CHP leader calls for common sense after attack on him

CHP leader calls for common sense after attack on him

CHP leader calls for common sense after attack on him

Main opposition Republican People’s Party (CHP) leader Kemal Kılıçdaroğlu renewed his calls for common sense in the wake of a massive physical attack against him, while describing it as an “unpardonable lynch attempt,” a day after a man who punched him was released from detention.

“The attack, or more correct to say the lynch attempt, against me is not pardonable, but we should protect our common sense despite everything,” Kılıçdaroğlu told reporters after he was visited by Democrat Party (DP) leader Gültekin Uysal.

Kılıçdaroğlu was attacked by a nationalist mob on April 21 during the funeral of a soldier. Police detained nine people, but released all of them, including Osman Sarıgün, who punched Kılıçdaroğlu in the face.

Photos showing a group of nationalist youngsters meeting the attacker with great respect and even kissing his hands have sparked major controversy.  

On a question about Sarıgün’s release and the pictures, Kılıçdaroğlu refused to talk in detail, but said: “There would be no such picture if there was no political pressure. I do not want to say anything else beyond this.”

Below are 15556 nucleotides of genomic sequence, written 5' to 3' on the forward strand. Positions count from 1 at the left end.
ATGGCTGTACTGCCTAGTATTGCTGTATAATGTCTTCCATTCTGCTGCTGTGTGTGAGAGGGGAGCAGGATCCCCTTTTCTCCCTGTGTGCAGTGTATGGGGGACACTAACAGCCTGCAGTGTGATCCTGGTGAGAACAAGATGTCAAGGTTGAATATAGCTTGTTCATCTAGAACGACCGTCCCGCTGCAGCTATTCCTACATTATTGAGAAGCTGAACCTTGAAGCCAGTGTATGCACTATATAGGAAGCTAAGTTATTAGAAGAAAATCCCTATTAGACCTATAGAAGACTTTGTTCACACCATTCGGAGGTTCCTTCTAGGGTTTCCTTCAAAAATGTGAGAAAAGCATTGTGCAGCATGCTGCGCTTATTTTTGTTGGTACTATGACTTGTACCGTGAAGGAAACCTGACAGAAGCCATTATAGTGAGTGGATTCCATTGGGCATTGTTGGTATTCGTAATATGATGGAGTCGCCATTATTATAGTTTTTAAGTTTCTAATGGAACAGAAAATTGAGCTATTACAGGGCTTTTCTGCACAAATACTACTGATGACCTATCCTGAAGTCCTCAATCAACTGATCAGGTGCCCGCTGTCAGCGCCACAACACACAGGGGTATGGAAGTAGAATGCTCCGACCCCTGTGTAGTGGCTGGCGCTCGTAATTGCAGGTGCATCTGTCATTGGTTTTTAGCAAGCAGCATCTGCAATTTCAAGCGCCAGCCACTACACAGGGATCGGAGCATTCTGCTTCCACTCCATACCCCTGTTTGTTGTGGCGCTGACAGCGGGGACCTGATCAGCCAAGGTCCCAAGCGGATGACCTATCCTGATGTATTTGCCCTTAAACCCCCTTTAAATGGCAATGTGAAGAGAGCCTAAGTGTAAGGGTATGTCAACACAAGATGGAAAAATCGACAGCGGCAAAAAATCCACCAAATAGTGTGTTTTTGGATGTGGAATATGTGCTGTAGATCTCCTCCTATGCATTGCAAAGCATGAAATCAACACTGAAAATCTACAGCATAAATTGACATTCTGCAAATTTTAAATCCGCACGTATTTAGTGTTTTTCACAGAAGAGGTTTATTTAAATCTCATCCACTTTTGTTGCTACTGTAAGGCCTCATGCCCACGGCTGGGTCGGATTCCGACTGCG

Kılıçdaroğlu thanked Uysal for paying a visit to him after the attack, complaining about the overstrained political environment. “Societies that can come together at times of pain and joy live peacefully. We also have to accept our differences as wealth and come together at times of pain and joy,” he said.

Politicians are responsible for stopping tension from escalating, Kılıçdaroğlu said, expressing his confidence in the wisdom and common sense of the Turkish public. “We will overcome these. I trust the wisdom of the people. We will overcome all this tension and we will bring about peace to our country. This is our main rhetoric,” Kılıçdaroğlu stressed.

“We will exert efforts to let spring come to Turkey. We will spread spring over to entire Turkey. This is one of our main objectives,” he said.  

For his part, Uysal stressed that the lifeline of Turkish democracy was draining in the face of an understanding in politics that no longer draws or acknowledges legitimate boundaries.

“All of our common objectives must be resolving Turkey’s problems through democratic channels,” he said, underlining the importance of solidarity in the wake of such attacks against politicians.